1. “You’re a coward for not letting me abuse you…” Politico has a useful review of how the White House Correspondents Dinner got to where it was last night…a largely and appropriately irrelevant event brought low by its organizers hubris, conflicts of interest and arrogance. Blaming President Trump for the dinner’s fall, as Politico, Brian Stelter and others have had the gall to do, is ludicrous. Nobody with a shred of common sense would subject themselves to the kind of mean-spirited and personal attack Trump was guaranteed to receive from whichever leftist comic character assassin the WHCD hired to eviscerate the President and his family. Indeed, the President had an obligation to protect his office from having its occupant denigrated in public.
Here is an example of the kind of respect and witty repartee the President, his staff and family could have expected from the night’s entertainment—this is Sandra Bee last night, in her alternative to the dinner, presented on TBS…
“There are so many things you could say about the president: that he’s vicious, vindictive, stupid, unattractive, unloved, and will die alone, but what can we say that Melania hasn’t already said?” cracked Bee. “So tonight, I really want to focus on what a fucking coward he is. Imagine being the most powerful man in the world and you can’t listen to a comedian razz you for five minutes? Barack Obama did it, George W. Bush did it…”
I have to stop here. Bee is lying: neither Obama nor Bush were ever insulted personally in the manner that Michelle Wolf attacked Trump’s staff last year, and would have surely attacked him. When Stephen Colbert was deemed by objective observers to have breached the alleged spirit of the dinner–professional good will and respect—with his partisan attack on George W. Bush in 2006, his much criticized routine was nowhere near what President Trump would have faced. Obama–that’s hilarious. Obama was surrounded by sycophants and worshipers at the dinner; no joke at his expense in eight years was anything worse than gentle needling. More Bee…
“Sarah Huckabee Sanders’ looks are the best thing about her. She has shiny hair, pretty eyes, and a lovely complexion. But on the inside? Hideous as a pinworm in an anus. On the inside? That woman is 90 percent taint, and I mean that medically.”
As a leader and a supervisor, I would never return to any event that denigrated a member of my staff the way Wolf attacked Sanders last year, and Bee’s “jokes” last night are not sufficiently far from what the President could have expected had he chosen to attend the dinner. Yes, this year the correspondents, either hoping to lure the President back or in hope of starting a clean slate that might cause him to attend next year, had a historian rather than a comic as the main act. the tactic wouldn’t get me to attend, if I were Trump. Historians have been among the most unprofessional critics of the President, and I wouldn’t trust anyone connected with the dinner not to try to embarrass the office.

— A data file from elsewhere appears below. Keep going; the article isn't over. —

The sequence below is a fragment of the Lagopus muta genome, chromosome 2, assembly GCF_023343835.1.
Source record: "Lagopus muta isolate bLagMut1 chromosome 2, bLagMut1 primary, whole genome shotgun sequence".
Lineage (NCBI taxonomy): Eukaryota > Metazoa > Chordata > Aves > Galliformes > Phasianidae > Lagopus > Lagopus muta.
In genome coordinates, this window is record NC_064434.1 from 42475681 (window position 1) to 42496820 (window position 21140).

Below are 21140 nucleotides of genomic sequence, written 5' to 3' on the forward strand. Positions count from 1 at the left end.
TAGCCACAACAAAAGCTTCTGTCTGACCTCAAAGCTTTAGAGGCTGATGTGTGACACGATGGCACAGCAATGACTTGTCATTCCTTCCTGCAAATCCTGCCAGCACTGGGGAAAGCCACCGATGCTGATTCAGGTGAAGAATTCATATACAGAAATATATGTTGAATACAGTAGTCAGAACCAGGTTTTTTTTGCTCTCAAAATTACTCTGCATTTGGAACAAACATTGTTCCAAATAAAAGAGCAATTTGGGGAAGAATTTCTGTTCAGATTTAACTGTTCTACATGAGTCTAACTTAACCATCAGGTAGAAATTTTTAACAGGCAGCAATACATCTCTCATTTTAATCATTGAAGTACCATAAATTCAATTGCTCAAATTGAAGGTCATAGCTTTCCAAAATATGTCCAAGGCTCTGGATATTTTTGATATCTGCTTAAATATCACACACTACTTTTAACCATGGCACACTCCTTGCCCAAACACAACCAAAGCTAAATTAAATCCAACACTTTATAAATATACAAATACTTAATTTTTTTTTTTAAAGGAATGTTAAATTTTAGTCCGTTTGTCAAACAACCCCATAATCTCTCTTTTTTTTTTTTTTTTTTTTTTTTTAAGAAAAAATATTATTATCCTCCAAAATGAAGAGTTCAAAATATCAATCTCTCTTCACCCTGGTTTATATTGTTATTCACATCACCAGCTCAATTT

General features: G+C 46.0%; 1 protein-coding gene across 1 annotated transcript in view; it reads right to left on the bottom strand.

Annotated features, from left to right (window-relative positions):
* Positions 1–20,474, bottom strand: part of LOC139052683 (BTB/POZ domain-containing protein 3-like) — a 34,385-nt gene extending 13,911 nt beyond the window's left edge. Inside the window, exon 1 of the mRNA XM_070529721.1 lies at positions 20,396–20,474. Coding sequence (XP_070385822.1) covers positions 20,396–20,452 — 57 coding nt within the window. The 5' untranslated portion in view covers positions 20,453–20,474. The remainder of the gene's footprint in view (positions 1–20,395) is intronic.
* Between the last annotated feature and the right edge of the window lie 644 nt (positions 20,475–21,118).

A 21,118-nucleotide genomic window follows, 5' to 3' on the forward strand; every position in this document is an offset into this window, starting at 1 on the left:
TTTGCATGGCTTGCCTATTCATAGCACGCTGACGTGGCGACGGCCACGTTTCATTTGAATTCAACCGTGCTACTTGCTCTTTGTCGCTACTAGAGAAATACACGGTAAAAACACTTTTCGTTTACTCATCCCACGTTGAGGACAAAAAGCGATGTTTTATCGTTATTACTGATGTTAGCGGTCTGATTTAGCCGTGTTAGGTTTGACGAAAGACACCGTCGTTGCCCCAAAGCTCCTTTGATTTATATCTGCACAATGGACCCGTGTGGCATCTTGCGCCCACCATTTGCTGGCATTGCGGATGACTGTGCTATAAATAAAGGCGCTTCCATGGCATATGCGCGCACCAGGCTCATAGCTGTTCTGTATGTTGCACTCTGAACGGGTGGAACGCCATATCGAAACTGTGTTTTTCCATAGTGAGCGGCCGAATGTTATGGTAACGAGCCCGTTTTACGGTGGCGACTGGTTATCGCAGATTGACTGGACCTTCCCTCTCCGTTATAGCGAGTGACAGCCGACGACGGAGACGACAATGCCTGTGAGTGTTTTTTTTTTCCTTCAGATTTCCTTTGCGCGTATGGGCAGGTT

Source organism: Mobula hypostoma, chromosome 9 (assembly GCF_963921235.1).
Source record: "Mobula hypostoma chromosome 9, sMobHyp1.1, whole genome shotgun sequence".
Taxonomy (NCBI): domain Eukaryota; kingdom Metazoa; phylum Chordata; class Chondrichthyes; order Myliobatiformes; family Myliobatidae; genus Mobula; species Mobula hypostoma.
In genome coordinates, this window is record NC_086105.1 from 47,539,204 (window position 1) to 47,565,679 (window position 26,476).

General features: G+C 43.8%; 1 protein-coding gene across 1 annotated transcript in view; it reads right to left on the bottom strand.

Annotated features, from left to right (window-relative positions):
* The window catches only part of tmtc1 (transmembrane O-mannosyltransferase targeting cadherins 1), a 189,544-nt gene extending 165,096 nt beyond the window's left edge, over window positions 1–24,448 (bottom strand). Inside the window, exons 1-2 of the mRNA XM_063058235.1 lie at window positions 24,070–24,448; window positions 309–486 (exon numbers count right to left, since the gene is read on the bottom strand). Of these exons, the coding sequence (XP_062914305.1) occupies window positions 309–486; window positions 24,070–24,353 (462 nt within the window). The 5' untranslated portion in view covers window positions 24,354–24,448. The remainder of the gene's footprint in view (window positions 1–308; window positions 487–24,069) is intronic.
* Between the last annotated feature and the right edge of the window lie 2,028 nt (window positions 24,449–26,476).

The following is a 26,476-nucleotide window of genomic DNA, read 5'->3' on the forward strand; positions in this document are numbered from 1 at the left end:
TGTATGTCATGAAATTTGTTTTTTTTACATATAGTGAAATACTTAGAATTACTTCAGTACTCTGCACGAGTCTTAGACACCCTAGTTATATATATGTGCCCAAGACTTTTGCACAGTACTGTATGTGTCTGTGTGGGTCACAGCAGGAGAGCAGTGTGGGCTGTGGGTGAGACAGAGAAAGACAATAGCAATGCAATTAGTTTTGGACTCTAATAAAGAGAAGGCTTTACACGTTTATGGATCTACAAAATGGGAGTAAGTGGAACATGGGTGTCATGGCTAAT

2. Facebook Wars. A lawyer Facebook friend declared the President “a moron” because he said over the weekend that Robert E. Lee was “a great general whether you like it or not.”
Except for some contrarians who dispute some of Lee’s battle field strategies, the historical and military consensus is that Lee was “a great general whether you like it or not.” I pointed out that who Lee fought for and his attitude toward slavery couldn’t and didn’t make him less of a general. My friend replied that he regard’s praise for Lee as an endorsement of white supremacy. I pointed out that virtually every single white man and woman in Lee’s time, including Lincoln, was a white supremacist.
With all the objectively moronic things the President has said, to attack this historically correct statement shows how in the eyes of “the resistance” and progressives, if Trump does it or says it, it must be wrong.
Another example of this phenomenon was the Facebook-wide mockery of Trump’s various statements, comparing himself to Joe Biden, that he, the President, felt young and vital. Compared to Biden, Trump seems like Pete Buttigieg. His energy level is always high, at least on camera….his energy is one reason he stood out in the 2016 debates, while sleepy competition like Carson and Jeb Bush were overwhelmed. On “The View” last week, Biden looked stiff, grayed out, enervated and shockingly old, notably less vital than just four years ago.
His enemies’ denial is Trump’s friend.
3. I’m glad my father didn’t live to see this. From NPR:
The Boy Scouts of America’s own records show that more than 12,000 children have been sexually assaulted while participating in the organization’s programs. The documents came to light through court testimony given by a researcher whom the Scouts had hired to do an internal review. The records reveal allegations against thousands of Scout leaders — allegations that date from the 1940s.
With such a huge number of victims, the organization could be facing multiple lawsuits and, as a result, bankruptcy.
As I have mentioned here before, my father regarded the Boy Scouts as having saved his life. Without the intervention of World War II, he may have chosen a career in scouting, so dedicated was my dad to the program. Yet this news is no surprise, nor should the problem have been a surprise to the organization’s leadership. Of course child predators would see the Boy Scouts as a hunting field, and it was the obligation of the organization’s leadership to take effective measures to protect the boys. It didn’t. Instead, it covered the abuse up, following the example of the Catholic Church.